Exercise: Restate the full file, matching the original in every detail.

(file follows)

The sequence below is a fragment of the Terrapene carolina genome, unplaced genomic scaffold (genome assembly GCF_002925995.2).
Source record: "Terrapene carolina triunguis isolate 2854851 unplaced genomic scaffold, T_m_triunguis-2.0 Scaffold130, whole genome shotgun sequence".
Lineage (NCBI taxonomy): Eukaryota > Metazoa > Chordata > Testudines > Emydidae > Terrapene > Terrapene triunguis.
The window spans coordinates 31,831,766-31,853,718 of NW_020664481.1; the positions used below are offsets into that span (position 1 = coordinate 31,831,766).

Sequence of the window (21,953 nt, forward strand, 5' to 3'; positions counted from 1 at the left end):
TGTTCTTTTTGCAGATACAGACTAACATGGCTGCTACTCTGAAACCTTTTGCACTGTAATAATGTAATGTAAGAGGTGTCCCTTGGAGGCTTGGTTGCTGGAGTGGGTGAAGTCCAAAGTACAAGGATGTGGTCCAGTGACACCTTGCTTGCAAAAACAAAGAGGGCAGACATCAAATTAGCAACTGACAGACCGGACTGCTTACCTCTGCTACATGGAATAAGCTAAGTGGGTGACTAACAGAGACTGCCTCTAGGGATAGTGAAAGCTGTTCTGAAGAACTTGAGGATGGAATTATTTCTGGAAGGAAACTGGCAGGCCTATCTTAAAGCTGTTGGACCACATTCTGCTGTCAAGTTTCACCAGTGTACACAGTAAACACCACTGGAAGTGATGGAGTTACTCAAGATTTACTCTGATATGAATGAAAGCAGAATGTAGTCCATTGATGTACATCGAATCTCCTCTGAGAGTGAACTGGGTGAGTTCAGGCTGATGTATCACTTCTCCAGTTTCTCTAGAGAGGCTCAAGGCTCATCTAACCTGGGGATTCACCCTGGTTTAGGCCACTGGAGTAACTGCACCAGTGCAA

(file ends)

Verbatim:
The sequence below is a fragment of the Terrapene carolina genome, unplaced genomic scaffold (genome assembly GCF_002925995.2).
Source record: "Terrapene carolina triunguis isolate 2854851 unplaced genomic scaffold, T_m_triunguis-2.0 Scaffold130, whole genome shotgun sequence".
Lineage (NCBI taxonomy): Eukaryota > Metazoa > Chordata > Testudines > Emydidae > Terrapene > Terrapene triunguis.
The window spans coordinates 31,831,766-31,853,718 of NW_020664481.1; the positions used below are offsets into that span (position 1 = coordinate 31,831,766).

Sequence of the window (21,953 nt, forward strand, 5' to 3'; positions counted from 1 at the left end):
TGTTCTTTTTGCAGATACAGACTAACATGGCTGCTACTCTGAAACCTTTTGCACTGTAATAATGTAATGTAAGAGGTGTCCCTTGGAGGCTTGGTTGCTGGAGTGGGTGAAGTCCAAAGTACAAGGATGTGGTCCAGTGACACCTTGCTTGCAAAAACAAAGAGGGCAGACATCAAATTAGCAACTGACAGACCGGACTGCTTACCTCTGCTACATGGAATAAGCTAAGTGGGTGACTAACAGAGACTGCCTCTAGGGATAGTGAAAGCTGTTCTGAAGAACTTGAGGATGGAATTATTTCTGGAAGGAAACTGGCAGGCCTATCTTAAAGCTGTTGGACCACATTCTGCTGTCAAGTTTCACCAGTGTACACAGTAAACACCACTGGAAGTGATGGAGTTACTCAAGATTTACTCTGATATGAATGAAAGCAGAATGTAGTCCATTGATGTACATCGAATCTCCTCTGAGAGTGAACTGGGTGAGTTCAGGCTGATGTATCACTTCTCCAGTTTCTCTAGAGAGGCTCAAGGCTCATCTAACCTGGGGATTCACCCTGGTTTAGGCCACTGGAGTAACTGCACCAGTGCAA